Raising standards: financial reporting change has South Korean insurers in a frenzy

Data InsightDealspeak 14 December

Raising standards: financial reporting change has South Korean insurers in a frenzy

South Korea’s insurance market is getting busy. The imminent adoption of International Financial Reporting Standard (IFRS) 17 at the start of 2023, and ensuing capital requirements, has triggered a spate of M&A and capital-raising among small to mid-sized insurance firms.

Activities including equity/hybrid issuance and idle asset sales are being accelerated ahead of the new year, while some companies are moving fast to refinance.

The advent of IFRS 17 for insurance contracts has been a hot topic across the Asia-Pacific region in recent years. The global directive, which changes liability appraisal accounting, requires a higher capital base for insurers, as well as stricter financial reporting and compliance rules.

China, the world’s second-largest insurance market following the US, is planning to take up IFRS 17 in two stages over the next three years. Listed insurers are required to make the change on 1 January 2023, while all other Chinese insurers will employ it from 2026, per a Deloitte report.

In APAC in the year to date (YTD), China (USD 1.99bn spent across seven deals) leads the way in terms of insurance M&A value, followed by India (USD 879m; 13 deals), South Korea (USD 808.6m; eight deals), Japan (USD 654m; 19 deals), and New Zealand (USD 632m; one deal), according to Dealogic data. India continues to weigh switching to IFRS 17, adoption is voluntary in Japan, while New Zealand invoked the standard on 1 January 2021.

Capital ideas

Stiff competition in volatile markets, combined with rising interest rates, is also driving South Korean insurance firms to secure buffer capital. MG Non-Life insurance, which failed to meet a minimum capital base, has been put up for sale.

Heungkuk Life Insurance said last month that it is seeking to raise KRW 400bn via a third-party placement to improve its risk-based capital (RBC) ratio of 157.8% ahead of the introduction of IFRS 17.

Korea’s industry regulator recommends maintaining an RBC ratio of 150%, with a minimum requirement of 100%. However, most insurance firms are at around 200%, while the top player, Samsung Life Insurance [KRX:032830] had an RBC of 236% as of 3Q22.

Growing gains

South Korea’s bigger insurance players are joining the M&A rush in order to extend their geographical outreach, and diversify product and asset management portfolios.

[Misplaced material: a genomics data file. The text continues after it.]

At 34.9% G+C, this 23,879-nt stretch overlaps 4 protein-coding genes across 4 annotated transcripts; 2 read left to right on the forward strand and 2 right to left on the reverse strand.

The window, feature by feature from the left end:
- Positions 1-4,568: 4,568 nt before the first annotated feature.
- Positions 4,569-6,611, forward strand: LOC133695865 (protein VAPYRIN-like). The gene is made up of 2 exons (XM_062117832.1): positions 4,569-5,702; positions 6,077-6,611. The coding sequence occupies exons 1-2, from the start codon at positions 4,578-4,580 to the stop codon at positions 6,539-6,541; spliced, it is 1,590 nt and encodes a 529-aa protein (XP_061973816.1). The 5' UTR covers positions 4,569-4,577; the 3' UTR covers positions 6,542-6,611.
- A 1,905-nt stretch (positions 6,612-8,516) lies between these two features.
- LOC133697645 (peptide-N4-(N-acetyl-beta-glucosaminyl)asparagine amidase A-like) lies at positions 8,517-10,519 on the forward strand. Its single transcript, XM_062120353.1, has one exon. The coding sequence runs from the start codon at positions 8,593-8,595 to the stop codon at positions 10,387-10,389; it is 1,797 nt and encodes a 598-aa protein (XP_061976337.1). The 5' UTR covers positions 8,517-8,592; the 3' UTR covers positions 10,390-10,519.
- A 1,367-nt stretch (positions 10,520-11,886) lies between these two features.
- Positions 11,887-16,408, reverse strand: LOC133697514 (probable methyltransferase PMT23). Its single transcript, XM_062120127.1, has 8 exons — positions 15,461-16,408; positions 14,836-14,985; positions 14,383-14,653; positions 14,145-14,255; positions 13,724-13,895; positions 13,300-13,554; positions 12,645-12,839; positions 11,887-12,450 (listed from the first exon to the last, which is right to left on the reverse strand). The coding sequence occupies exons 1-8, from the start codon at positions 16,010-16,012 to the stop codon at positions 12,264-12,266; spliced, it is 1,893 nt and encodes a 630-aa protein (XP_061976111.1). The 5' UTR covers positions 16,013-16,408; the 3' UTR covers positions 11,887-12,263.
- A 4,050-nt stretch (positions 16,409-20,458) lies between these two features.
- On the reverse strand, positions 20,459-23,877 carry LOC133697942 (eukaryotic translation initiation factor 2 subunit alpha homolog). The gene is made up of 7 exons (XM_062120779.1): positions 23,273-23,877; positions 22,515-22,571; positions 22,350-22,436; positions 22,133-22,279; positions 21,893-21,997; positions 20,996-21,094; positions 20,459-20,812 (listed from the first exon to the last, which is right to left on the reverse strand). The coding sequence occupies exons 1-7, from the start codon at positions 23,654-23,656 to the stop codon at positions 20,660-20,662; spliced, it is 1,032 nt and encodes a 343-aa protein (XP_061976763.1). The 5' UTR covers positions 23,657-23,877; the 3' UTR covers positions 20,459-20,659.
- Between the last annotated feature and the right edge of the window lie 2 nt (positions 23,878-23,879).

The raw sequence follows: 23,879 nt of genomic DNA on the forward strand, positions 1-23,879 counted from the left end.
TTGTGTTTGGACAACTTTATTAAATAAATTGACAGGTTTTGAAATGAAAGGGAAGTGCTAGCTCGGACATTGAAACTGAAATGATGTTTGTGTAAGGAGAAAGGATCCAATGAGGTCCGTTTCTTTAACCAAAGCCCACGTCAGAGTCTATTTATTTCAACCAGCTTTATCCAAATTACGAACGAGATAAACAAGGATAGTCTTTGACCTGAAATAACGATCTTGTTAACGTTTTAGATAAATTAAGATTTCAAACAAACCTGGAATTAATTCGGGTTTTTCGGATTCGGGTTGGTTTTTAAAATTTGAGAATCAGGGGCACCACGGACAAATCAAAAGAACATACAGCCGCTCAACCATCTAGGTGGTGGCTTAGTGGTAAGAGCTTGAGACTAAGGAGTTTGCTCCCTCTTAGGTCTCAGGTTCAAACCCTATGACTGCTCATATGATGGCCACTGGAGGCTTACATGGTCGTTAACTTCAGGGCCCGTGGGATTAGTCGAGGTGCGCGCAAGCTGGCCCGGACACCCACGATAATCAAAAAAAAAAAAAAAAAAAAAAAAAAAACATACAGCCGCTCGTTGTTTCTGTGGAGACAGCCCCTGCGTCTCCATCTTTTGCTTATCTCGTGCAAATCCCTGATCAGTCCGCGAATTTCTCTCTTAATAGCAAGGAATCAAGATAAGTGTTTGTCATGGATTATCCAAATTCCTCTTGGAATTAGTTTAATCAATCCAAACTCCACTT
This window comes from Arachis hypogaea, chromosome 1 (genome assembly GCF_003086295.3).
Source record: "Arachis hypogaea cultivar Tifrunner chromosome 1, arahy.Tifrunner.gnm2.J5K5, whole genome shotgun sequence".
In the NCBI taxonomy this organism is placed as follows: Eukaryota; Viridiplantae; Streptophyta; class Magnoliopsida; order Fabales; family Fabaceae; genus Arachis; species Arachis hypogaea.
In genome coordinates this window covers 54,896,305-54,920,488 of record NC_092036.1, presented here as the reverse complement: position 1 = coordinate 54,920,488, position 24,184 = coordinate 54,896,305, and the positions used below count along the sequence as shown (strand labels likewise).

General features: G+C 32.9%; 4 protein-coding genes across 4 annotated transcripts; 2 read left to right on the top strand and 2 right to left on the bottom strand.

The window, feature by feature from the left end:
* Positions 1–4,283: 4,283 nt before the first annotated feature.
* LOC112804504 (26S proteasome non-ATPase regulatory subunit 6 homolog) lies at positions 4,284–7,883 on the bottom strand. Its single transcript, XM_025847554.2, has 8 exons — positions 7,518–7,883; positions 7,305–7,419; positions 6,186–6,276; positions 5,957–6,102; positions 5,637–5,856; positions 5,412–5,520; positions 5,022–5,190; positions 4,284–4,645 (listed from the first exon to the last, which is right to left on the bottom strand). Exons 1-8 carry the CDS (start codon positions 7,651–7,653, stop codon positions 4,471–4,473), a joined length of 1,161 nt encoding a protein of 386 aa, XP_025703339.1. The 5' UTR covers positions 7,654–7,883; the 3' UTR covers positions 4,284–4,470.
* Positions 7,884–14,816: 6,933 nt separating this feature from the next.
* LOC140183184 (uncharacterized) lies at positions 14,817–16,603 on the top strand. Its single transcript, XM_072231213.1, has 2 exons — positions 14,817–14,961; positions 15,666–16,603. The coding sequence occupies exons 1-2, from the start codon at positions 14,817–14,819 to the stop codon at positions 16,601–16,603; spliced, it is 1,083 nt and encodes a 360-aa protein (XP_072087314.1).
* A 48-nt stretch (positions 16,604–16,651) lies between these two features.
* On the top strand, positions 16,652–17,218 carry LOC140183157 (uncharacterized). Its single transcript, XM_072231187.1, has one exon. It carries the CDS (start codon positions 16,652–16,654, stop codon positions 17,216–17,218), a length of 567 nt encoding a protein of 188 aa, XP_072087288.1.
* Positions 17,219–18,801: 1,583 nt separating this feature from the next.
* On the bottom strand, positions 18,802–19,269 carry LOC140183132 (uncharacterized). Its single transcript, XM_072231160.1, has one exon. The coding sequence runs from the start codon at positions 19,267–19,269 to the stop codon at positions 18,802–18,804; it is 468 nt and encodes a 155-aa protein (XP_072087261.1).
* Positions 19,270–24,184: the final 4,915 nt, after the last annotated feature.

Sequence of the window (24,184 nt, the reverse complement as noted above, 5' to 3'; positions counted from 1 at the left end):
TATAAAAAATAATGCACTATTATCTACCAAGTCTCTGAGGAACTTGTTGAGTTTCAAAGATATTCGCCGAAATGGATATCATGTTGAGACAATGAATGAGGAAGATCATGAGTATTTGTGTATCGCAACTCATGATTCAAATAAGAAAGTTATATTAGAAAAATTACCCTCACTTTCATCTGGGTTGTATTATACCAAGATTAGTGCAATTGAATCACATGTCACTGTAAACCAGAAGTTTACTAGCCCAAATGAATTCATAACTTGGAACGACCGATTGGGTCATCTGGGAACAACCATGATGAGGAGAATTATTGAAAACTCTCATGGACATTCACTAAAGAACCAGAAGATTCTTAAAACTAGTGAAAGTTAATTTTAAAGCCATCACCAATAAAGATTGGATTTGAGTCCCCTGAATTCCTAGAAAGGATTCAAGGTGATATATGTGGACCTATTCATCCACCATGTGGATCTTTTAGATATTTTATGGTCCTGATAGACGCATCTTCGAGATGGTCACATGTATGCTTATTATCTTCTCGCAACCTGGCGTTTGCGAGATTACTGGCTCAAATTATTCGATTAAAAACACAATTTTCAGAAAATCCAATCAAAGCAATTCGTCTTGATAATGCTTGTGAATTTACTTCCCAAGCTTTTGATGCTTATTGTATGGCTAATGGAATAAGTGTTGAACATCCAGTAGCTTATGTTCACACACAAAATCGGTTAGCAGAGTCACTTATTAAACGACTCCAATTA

They are up against 23 life insurers, including eight foreign firms, competing in the country, with the top three players – Samsung Life, Hanwha Life Insurance [KRX:088350], and Kyobo Life Insurance – accounting for 49% of all insurance premiums as of 1H22, according to Korea’s Life Insurance Association. By contrast, the non-life insurance segment has 30 domestic and foreign operators.

Activity is not confined by borders, with seven outbound deals between 2018 to 2022 YTD, as Korean firms targeted acquisitions in Vietnam (by Hyundai Marine & Fire Insurance [KRX:001450]), the UK (Samsung Life/Fire & Marine Insurance), Indonesia (Hanwha Life), the US (DB Insurance), and Italy (Meritz Financial Group [KRX: 138040]), per Dealogic data.

Hanwha this year acquired local general agency Peoplelife to boost its sales network, says a sector executive, adding that large insurance firms are likely to further scale up operations. Samsung last year bought a 25% stake in UK-based Savills to boost its portfolio expansion.

Lead or leave?

Korea’s insurance universe underwent significant consolidation in the early 2010s following the exit of a number of foreign firms. In the current rapidly changing market and regulatory environment, large financial institutions’ increasing dominance is likely to manifest in another wave of consolidation, says a sector advisor. Private-equity exits from insurance portfolios are also expected to provide a healthy deal pipeline in the coming years, he adds.

A sale of KDB Life Insurance by financial investors is ongoing, while Lotte Non-Life Insurance [KRX:000400], owned by local JKL Partners, is expected to hit the market as early as next year, says the sector advisor. This news service also reported in October that China-based Dajia Life Insurance is considering selling off its Korean arm, ABL Life Insurance.

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